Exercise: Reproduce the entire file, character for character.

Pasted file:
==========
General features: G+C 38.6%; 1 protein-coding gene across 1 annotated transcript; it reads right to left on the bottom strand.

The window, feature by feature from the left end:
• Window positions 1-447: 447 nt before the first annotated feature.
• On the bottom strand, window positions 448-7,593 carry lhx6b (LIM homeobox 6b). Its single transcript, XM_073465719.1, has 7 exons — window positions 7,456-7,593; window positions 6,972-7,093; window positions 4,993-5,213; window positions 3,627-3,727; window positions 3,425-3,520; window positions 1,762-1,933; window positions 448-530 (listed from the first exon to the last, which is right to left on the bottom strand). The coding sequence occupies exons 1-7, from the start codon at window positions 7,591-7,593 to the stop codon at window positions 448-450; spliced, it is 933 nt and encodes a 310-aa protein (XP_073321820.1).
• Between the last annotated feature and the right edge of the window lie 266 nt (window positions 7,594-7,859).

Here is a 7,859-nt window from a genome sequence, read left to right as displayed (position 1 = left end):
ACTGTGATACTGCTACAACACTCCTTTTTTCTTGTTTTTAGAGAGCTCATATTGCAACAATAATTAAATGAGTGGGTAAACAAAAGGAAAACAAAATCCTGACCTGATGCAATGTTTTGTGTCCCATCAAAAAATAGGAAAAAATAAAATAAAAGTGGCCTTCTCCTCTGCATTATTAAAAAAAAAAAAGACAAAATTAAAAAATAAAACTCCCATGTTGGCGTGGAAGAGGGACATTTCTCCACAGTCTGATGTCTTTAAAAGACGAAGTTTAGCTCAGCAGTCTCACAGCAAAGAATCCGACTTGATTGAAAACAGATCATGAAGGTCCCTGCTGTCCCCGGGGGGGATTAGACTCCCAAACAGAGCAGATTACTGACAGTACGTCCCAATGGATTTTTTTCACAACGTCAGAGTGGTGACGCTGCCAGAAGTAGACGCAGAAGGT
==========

General features: G+C 38.6%; 1 protein-coding gene across 1 annotated transcript; it reads right to left on the bottom strand.

The window, feature by feature from the left end:
• Window positions 1-447: 447 nt before the first annotated feature.
• On the bottom strand, window positions 448-7,593 carry lhx6b (LIM homeobox 6b). Its single transcript, XM_073465719.1, has 7 exons — window positions 7,456-7,593; window positions 6,972-7,093; window positions 4,993-5,213; window positions 3,627-3,727; window positions 3,425-3,520; window positions 1,762-1,933; window positions 448-530 (listed from the first exon to the last, which is right to left on the bottom strand). The coding sequence occupies exons 1-7, from the start codon at window positions 7,591-7,593 to the stop codon at window positions 448-450; spliced, it is 933 nt and encodes a 310-aa protein (XP_073321820.1).
• Between the last annotated feature and the right edge of the window lie 266 nt (window positions 7,594-7,859).

Here is a 7,859-nt window from a genome sequence, read left to right as displayed (position 1 = left end):
ACTGTGATACTGCTACAACACTCCTTTTTTCTTGTTTTTAGAGAGCTCATATTGCAACAATAATTAAATGAGTGGGTAAACAAAAGGAAAACAAAATCCTGACCTGATGCAATGTTTTGTGTCCCATCAAAAAATAGGAAAAAATAAAATAAAAGTGGCCTTCTCCTCTGCATTATTAAAAAAAAAAAAGACAAAATTAAAAAATAAAACTCCCATGTTGGCGTGGAAGAGGGACATTTCTCCACAGTCTGATGTCTTTAAAAGACGAAGTTTAGCTCAGCAGTCTCACAGCAAAGAATCCGACTTGATTGAAAACAGATCATGAAGGTCCCTGCTGTCCCCGGGGGGGATTAGACTCCCAAACAGAGCAGATTACTGACAGTACGTCCCAATGGATTTTTTTCACAACGTCAGAGTGGTGACGCTGCCAGAAGTAGACGCAGAAGGT